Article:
Home World Julian Assange’s brother says he fears the death of Wikileaks founder

Julian Assange’s brother says he fears the death of Wikileaks founder

Julian Assange’s brother says he fears the death of Wikileaks founder

Julian Assange’s brother, Gabriel Shipton, said on Monday that he feared the WikiLeaks founder would die during the legal battle against his extradition from the United Kingdom to the United States. This film producer was then in front of the United Kingdom consulate in Manhattan, New York, in the company of about thirty people, including the American actress Susan Sarandon and the musician of the group Pink Floyd, Roger Waters.

Gabriel Shipton said he was “very worried about what hangs over Julian’s head and which only increases the pressure”. “We live in fear that he will not hold up or that he will die altogether during this judicial extradition process,” he said.

Victim of a “micro stroke” in prison

This is not the first time that Gabriel Shipton has been alarmed by the state of health of his 50-year-old brother. Julian Assange’s fiancée, Stella Moris, revealed to the British newspaper on Sunday Mail on Sunday that he had suffered at the end of October from a “micro stroke” in prison.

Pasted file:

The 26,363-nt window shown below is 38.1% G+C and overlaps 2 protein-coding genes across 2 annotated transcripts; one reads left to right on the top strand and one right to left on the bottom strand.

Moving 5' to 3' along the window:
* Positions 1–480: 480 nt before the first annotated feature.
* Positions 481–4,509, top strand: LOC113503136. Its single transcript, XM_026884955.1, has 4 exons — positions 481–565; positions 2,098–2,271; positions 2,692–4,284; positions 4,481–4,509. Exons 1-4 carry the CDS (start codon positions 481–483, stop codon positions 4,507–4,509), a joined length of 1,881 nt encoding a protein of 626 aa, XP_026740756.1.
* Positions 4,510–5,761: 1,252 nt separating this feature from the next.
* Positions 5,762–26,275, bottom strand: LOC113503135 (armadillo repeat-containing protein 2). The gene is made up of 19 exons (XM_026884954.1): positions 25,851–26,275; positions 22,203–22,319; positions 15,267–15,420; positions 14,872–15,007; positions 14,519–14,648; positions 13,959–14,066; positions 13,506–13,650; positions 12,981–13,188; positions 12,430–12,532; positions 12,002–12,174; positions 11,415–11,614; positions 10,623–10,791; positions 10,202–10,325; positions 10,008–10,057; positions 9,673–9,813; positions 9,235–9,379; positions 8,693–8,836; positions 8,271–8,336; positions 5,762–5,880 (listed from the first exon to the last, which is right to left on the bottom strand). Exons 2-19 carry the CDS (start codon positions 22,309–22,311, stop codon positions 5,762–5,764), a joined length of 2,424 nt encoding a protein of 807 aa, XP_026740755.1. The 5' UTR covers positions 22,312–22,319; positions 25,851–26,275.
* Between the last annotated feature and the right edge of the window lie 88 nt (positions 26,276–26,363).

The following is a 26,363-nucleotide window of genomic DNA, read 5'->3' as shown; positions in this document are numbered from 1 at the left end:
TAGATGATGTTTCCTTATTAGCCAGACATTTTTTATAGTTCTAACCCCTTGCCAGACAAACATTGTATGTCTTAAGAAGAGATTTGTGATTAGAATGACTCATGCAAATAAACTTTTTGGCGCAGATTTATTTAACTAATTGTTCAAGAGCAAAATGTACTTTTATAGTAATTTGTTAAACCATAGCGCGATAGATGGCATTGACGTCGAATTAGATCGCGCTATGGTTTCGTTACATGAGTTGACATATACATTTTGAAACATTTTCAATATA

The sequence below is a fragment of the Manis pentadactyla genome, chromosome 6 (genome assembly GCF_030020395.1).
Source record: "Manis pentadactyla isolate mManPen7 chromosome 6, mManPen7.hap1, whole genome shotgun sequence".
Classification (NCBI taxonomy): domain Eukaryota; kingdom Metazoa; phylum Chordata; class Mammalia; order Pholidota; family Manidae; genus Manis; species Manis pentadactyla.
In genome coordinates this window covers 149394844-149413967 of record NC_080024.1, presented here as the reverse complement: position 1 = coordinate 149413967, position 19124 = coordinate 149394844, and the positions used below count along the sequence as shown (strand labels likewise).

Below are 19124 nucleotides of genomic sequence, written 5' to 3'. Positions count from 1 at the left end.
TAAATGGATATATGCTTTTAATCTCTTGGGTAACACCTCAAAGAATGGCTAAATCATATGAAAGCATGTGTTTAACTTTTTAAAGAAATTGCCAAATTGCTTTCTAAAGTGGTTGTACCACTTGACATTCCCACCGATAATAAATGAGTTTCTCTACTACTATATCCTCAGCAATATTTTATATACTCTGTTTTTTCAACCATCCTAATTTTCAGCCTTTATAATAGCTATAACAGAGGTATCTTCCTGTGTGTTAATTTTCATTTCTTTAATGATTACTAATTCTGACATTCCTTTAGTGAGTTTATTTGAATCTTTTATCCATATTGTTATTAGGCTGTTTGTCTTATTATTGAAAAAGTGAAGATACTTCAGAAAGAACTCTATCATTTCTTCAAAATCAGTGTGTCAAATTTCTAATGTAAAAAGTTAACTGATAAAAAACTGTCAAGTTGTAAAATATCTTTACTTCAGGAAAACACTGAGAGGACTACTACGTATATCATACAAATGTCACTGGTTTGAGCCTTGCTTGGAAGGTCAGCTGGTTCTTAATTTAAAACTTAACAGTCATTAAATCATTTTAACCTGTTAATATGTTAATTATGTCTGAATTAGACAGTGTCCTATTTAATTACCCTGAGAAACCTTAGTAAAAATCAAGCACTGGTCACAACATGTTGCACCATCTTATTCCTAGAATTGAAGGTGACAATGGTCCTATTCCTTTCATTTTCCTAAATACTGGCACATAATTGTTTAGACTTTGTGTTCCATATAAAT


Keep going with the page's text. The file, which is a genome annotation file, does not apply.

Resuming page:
The Australian has been held in a high security prison near London since his arrest by British police in April 2019 after spending seven years in seclusion at the London Embassy in Ecuador where he took refuge while he was out on bail.

Appeal to the Supreme Court against extradition

Relatives and supporters of the founder of WikiLeaks were protesting after a major victory on Friday for the United States in their battle to obtain the extradition of the founder of WikiLeaks, the British High Court overturning a first instance decision which opposed it. Julian Assange intends, however, to appeal to the Supreme Court.

The United States accuses him of having disseminated, as of 2010, more than 700,000 classified documents on American military and diplomatic activities, in particular in Iraq and Afghanistan. Prosecuted in particular for espionage, he faces up to 175 years in prison in a case which, according to his supporters, represents an extremely serious attack on press freedom.

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